Search Results

You are looking at 1 - 1 of 1 items for

  • Author or Editor: Taiki Oka x
  • Refine by Access: All Content x
Clear All Modify Search

Abstract

Background and aims

Game genres, availability on smartphones, in-game purchases, and playing duration, have been thought to influence Gaming Disorder (GD). However, little research has comprehensively examined their relationships with GD. Therefore, we examined the relationship between GD, in-game purchases, gaming duration via consoles and smartphones, and genres of smartphone games. Study 1 was based on self-reports, and Study 2 included objective data to clarify these associations.

Methods

We conducted two independent online surveys that collected sociodemographic data, game use patterns, and psychopathological assessment data, including GD severity (Study 1: N = 32,690; Study 2: N = 3,163). General mental illness scores and objective gaming time were also collected in Study 2.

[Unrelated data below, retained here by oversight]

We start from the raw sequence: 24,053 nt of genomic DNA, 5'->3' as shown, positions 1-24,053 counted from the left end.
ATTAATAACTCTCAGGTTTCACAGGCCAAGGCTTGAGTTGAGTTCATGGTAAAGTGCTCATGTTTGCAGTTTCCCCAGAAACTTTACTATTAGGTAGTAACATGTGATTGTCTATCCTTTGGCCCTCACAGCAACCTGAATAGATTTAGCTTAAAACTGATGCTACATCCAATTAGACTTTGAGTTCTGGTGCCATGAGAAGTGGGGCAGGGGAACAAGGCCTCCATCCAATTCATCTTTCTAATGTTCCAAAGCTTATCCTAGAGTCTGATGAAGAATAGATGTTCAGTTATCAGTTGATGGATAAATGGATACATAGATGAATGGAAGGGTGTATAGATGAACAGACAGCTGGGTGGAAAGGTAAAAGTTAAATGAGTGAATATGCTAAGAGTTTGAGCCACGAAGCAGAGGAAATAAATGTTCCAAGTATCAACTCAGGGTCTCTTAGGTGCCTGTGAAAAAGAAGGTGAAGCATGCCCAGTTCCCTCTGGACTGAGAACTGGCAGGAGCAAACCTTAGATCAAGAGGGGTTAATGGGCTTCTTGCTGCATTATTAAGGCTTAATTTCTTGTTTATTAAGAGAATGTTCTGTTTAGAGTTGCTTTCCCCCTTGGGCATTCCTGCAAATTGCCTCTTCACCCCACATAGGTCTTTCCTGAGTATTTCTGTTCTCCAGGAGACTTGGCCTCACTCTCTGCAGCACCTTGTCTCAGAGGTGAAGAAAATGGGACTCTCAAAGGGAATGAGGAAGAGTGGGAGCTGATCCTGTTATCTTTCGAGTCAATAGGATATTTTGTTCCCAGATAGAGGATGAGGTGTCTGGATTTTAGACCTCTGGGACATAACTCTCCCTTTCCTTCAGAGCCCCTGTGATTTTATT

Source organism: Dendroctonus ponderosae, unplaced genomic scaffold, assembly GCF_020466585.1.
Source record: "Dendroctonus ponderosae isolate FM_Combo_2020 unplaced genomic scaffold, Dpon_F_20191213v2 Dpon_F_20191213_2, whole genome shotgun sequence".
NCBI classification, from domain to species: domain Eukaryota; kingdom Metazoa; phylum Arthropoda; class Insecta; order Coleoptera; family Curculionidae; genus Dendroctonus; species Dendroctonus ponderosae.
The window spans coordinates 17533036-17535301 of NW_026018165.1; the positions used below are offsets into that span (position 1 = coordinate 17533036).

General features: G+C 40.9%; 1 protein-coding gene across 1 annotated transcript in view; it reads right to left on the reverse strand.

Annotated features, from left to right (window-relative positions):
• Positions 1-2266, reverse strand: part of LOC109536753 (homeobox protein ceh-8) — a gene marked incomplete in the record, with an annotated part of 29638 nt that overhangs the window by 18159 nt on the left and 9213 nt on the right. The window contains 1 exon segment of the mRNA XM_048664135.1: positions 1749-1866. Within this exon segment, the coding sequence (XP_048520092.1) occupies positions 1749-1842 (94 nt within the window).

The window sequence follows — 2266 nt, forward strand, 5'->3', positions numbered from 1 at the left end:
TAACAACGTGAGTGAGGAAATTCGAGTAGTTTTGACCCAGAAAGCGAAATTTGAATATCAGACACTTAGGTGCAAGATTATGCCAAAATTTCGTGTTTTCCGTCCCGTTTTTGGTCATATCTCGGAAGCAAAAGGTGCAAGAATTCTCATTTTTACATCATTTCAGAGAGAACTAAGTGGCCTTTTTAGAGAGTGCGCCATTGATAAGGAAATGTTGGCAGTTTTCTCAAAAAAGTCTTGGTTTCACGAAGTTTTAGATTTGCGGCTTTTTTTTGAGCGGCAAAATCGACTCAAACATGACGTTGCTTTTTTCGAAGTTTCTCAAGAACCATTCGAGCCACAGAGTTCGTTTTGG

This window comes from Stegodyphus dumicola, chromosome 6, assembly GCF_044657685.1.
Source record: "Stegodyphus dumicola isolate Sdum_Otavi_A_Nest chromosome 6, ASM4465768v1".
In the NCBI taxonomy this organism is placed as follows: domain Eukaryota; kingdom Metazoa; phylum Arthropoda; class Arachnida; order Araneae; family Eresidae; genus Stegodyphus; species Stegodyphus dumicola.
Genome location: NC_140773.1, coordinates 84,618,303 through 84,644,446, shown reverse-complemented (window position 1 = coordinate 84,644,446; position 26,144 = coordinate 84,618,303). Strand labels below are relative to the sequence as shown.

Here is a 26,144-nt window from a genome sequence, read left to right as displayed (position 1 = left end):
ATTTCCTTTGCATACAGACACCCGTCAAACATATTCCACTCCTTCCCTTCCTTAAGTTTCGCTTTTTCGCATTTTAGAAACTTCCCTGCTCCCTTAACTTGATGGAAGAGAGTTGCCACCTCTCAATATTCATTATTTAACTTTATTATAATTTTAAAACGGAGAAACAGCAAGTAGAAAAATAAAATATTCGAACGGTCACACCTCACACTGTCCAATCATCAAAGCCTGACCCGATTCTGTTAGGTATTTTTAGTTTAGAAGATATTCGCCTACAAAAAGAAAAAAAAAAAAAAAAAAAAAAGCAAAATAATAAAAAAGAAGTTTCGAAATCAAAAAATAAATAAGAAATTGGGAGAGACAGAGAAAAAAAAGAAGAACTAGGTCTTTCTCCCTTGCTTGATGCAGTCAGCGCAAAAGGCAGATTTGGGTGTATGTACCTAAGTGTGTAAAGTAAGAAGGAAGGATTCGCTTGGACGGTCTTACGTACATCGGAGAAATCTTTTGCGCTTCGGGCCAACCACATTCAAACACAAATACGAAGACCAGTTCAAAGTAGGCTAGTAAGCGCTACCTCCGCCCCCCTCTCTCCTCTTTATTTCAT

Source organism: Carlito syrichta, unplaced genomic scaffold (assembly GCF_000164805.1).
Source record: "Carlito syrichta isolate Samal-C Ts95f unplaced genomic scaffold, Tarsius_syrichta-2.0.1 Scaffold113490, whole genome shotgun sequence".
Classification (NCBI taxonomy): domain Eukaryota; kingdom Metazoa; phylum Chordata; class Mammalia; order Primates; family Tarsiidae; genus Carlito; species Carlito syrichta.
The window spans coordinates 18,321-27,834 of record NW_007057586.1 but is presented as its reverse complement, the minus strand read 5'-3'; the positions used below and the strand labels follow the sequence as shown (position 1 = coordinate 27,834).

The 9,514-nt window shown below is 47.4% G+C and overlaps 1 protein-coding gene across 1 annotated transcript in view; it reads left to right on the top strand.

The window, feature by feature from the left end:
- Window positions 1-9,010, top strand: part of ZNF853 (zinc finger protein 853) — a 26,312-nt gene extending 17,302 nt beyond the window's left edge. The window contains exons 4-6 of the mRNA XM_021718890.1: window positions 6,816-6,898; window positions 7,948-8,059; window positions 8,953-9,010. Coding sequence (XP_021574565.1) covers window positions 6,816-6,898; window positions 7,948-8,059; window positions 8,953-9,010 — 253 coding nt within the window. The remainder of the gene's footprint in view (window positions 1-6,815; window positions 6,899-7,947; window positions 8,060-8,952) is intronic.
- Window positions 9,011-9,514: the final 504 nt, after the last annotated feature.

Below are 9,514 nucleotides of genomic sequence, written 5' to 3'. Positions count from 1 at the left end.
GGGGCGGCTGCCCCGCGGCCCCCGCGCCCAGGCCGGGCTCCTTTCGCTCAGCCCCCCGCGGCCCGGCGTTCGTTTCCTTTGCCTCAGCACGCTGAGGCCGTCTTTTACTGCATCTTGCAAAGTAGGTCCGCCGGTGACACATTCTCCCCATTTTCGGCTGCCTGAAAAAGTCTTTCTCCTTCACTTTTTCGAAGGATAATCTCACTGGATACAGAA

Results

In Study 1, in-game purchases, several gaming genres, and subjective gaming duration were positively associated with probable GD. On the other hand, interactions between card games and loot box charges were negatively related to probable GD. In Study 2, objective gaming times of most game genres were not associated with GD. Although the correlation between subjective and objective gaming duration was moderate, their correlations with GD differed.

Discussion and conclusion

These results suggest the complexity of relationships between GD and in-game purchases, genres, and gaming duration. Results of this study suggest the importance of proper assessment of GD reflecting actual functional impairment in social life. Future studies should improve and update evaluation of assessments for gaming.

Open access